"A commonplace book is what a provident poet cannot subsist without, for this proverbial reason, that “great wits have short memories:” and whereas, on the other hand, poets, being liars by profession, ought to have good memories; to reconcile these, a book of this sort, is in the nature of a supplemental memory, or a record of what occurs remarkable in every day’s reading or conversation." - Jonathan Swift, "A Letter of Advice to a Young Poet"

Sunday, November 13, 2011

What I'm Reading Right Now: Decline and Fall

And here's a quote from the book - a description of, I guess, what it means to be a functioning individual in society - that I found striking and a bit sad.

"For an evening at least the shadow that has flitted about this narrative under the name of Paul Pennyfeather materialized into the solid figure of an intelligent, well-educated, well-conducted young man, a man who could be trusted to use his vote at a general election with discretion and proper detachment, whose opinion on a ballet or a critical essay was rather better than most people's, who could order a dinner without embarrassment and in a creditable French accent, who could be trusted to see to luggage at foreign railway stations, and might be expected to acquit himself with decision and decorum in all the emergencies of civilized life."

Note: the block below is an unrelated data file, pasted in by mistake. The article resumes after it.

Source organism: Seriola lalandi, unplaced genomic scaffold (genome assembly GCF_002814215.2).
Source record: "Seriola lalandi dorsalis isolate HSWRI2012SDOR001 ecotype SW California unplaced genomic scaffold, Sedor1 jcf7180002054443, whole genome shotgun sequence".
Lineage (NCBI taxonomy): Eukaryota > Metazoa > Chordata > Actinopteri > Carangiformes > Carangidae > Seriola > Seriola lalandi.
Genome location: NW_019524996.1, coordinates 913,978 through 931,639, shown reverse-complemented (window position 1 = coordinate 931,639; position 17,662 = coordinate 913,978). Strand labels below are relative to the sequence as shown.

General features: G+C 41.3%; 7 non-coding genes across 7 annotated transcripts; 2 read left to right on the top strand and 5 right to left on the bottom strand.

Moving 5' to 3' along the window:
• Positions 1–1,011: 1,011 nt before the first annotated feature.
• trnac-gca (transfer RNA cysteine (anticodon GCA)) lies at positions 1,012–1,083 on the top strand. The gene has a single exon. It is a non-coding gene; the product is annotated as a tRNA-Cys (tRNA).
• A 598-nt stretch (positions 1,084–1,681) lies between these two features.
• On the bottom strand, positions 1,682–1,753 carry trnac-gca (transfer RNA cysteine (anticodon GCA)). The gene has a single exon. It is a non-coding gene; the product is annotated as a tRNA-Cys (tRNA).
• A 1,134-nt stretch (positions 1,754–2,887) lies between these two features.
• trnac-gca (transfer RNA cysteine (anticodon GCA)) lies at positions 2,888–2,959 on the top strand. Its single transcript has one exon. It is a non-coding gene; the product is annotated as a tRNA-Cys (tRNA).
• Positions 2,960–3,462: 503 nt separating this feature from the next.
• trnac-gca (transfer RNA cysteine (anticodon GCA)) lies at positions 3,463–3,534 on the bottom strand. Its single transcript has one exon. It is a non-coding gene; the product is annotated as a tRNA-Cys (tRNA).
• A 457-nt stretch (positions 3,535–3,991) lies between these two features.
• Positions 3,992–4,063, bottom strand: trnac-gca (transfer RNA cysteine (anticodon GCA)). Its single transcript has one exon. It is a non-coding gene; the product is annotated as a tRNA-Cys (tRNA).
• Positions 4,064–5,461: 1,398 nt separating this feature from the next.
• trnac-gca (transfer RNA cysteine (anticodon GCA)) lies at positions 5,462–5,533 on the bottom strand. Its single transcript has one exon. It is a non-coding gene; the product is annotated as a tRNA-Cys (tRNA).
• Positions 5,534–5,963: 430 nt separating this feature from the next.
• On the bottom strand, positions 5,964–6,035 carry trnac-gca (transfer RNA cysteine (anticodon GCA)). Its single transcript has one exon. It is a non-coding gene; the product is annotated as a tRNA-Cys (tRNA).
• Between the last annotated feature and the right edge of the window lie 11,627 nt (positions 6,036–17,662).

I found this striking because some of it seems very true, but sad because such things sometimes do seem very hard and also because other things are conspicuously absent - like friendship, love, good health, curiosity, or a sense of humor. Waugh doesn't specify that Paul should be able to enjoy his dinner or the ballet, or that his life might be anything other than a series of these various "emergencies of civilized life" - is life nothing but challenges to one's ability to uphold civilization with decorum? Waugh is probably expressing something quite particular to British culture in his era. It certainly isn't the exact portrait of life today, but it's not quite that foreign either.

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